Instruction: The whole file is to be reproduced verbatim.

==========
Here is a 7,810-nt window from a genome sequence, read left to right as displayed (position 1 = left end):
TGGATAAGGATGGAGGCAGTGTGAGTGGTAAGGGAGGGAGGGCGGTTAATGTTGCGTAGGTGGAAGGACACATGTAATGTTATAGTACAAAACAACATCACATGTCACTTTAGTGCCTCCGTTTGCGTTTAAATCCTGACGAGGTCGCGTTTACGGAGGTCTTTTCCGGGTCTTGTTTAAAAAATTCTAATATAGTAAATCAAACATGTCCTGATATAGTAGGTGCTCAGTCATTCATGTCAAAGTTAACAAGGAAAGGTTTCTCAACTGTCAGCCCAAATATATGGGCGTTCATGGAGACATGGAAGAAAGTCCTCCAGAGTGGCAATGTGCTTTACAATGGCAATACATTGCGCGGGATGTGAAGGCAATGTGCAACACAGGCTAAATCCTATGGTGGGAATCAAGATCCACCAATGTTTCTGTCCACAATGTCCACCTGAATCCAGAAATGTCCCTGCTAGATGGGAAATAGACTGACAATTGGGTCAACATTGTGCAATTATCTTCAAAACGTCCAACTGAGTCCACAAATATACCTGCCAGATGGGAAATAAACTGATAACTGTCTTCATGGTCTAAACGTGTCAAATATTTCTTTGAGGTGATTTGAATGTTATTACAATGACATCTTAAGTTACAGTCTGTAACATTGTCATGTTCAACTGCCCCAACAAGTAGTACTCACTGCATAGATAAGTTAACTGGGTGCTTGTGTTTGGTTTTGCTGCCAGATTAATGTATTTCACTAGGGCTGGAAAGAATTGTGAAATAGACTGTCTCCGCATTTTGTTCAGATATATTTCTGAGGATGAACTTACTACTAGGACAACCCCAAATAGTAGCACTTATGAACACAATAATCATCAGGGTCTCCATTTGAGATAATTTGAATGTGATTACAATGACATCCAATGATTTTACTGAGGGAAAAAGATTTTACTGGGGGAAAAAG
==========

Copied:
Here is a 7,810-nt window from a genome sequence, read left to right as displayed (position 1 = left end):
TGGATAAGGATGGAGGCAGTGTGAGTGGTAAGGGAGGGAGGGCGGTTAATGTTGCGTAGGTGGAAGGACACATGTAATGTTATAGTACAAAACAACATCACATGTCACTTTAGTGCCTCCGTTTGCGTTTAAATCCTGACGAGGTCGCGTTTACGGAGGTCTTTTCCGGGTCTTGTTTAAAAAATTCTAATATAGTAAATCAAACATGTCCTGATATAGTAGGTGCTCAGTCATTCATGTCAAAGTTAACAAGGAAAGGTTTCTCAACTGTCAGCCCAAATATATGGGCGTTCATGGAGACATGGAAGAAAGTCCTCCAGAGTGGCAATGTGCTTTACAATGGCAATACATTGCGCGGGATGTGAAGGCAATGTGCAACACAGGCTAAATCCTATGGTGGGAATCAAGATCCACCAATGTTTCTGTCCACAATGTCCACCTGAATCCAGAAATGTCCCTGCTAGATGGGAAATAGACTGACAATTGGGTCAACATTGTGCAATTATCTTCAAAACGTCCAACTGAGTCCACAAATATACCTGCCAGATGGGAAATAAACTGATAACTGTCTTCATGGTCTAAACGTGTCAAATATTTCTTTGAGGTGATTTGAATGTTATTACAATGACATCTTAAGTTACAGTCTGTAACATTGTCATGTTCAACTGCCCCAACAAGTAGTACTCACTGCATAGATAAGTTAACTGGGTGCTTGTGTTTGGTTTTGCTGCCAGATTAATGTATTTCACTAGGGCTGGAAAGAATTGTGAAATAGACTGTCTCCGCATTTTGTTCAGATATATTTCTGAGGATGAACTTACTACTAGGACAACCCCAAATAGTAGCACTTATGAACACAATAATCATCAGGGTCTCCATTTGAGATAATTTGAATGTGATTACAATGACATCCAATGATTTTACTGAGGGAAAAAGATTTTACTGGGGGAAAAAG